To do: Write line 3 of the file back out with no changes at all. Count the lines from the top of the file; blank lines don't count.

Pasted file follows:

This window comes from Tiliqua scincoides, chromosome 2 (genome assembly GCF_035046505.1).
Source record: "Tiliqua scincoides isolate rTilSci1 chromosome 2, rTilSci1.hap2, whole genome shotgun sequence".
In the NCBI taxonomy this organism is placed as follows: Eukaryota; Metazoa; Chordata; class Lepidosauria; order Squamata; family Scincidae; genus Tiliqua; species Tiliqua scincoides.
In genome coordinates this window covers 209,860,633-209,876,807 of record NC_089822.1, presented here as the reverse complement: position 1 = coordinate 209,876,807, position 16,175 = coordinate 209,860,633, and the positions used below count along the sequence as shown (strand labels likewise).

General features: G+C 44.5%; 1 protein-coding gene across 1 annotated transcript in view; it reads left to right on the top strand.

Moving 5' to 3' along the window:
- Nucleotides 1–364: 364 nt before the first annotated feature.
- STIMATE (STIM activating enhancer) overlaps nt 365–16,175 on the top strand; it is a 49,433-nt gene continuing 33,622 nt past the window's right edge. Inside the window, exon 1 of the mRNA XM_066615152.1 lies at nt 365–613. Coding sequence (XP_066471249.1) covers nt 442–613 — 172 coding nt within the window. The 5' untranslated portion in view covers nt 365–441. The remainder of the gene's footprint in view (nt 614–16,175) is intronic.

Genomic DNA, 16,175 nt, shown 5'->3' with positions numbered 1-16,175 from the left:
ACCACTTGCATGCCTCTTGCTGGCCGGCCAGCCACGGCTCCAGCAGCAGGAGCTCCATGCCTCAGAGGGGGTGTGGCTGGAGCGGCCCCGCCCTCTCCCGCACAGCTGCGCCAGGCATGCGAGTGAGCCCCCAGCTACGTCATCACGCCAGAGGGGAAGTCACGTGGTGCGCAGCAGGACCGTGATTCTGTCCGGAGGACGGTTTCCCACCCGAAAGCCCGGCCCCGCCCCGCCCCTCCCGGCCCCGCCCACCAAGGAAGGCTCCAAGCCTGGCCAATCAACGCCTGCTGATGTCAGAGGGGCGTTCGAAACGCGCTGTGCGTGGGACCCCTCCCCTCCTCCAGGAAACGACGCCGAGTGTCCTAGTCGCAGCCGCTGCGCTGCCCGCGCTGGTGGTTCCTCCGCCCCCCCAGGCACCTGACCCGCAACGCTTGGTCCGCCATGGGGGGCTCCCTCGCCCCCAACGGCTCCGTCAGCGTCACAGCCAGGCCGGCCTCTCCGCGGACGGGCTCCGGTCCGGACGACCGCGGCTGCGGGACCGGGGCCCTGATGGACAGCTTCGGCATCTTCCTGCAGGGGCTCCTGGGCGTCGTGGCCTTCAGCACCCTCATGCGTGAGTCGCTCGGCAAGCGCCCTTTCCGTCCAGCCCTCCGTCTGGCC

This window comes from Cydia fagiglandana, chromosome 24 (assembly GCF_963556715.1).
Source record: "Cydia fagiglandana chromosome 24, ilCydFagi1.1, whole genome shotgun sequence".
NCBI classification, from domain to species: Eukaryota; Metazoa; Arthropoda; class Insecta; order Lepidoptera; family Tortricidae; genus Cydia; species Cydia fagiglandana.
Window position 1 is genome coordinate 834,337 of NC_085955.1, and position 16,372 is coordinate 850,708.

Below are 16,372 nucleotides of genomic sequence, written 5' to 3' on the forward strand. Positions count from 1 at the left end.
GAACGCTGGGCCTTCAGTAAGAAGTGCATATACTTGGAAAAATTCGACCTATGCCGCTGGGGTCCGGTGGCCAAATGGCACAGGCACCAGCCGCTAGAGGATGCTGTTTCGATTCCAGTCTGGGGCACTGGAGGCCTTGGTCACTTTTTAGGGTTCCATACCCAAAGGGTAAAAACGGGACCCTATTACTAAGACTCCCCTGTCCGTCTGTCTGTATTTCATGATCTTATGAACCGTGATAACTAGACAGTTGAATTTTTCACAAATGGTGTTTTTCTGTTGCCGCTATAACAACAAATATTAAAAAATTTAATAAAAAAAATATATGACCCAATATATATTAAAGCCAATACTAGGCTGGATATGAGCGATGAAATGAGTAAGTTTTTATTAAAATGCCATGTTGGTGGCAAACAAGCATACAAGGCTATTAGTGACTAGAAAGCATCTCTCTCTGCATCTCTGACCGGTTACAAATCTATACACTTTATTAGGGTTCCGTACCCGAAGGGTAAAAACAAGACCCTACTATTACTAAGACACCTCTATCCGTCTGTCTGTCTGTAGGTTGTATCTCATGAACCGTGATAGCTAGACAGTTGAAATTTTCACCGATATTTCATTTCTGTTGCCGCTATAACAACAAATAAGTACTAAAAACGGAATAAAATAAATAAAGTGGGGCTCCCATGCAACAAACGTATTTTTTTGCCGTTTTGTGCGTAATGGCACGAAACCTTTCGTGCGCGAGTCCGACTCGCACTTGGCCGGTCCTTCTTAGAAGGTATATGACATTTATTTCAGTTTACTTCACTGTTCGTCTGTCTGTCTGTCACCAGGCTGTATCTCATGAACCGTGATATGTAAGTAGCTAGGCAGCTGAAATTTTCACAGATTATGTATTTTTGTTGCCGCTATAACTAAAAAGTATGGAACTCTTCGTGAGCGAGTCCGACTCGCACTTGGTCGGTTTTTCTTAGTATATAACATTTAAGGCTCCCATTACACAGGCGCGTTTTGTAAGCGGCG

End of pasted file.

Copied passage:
In the NCBI taxonomy this organism is placed as follows: Eukaryota; Metazoa; Chordata; class Lepidosauria; order Squamata; family Scincidae; genus Tiliqua; species Tiliqua scincoides.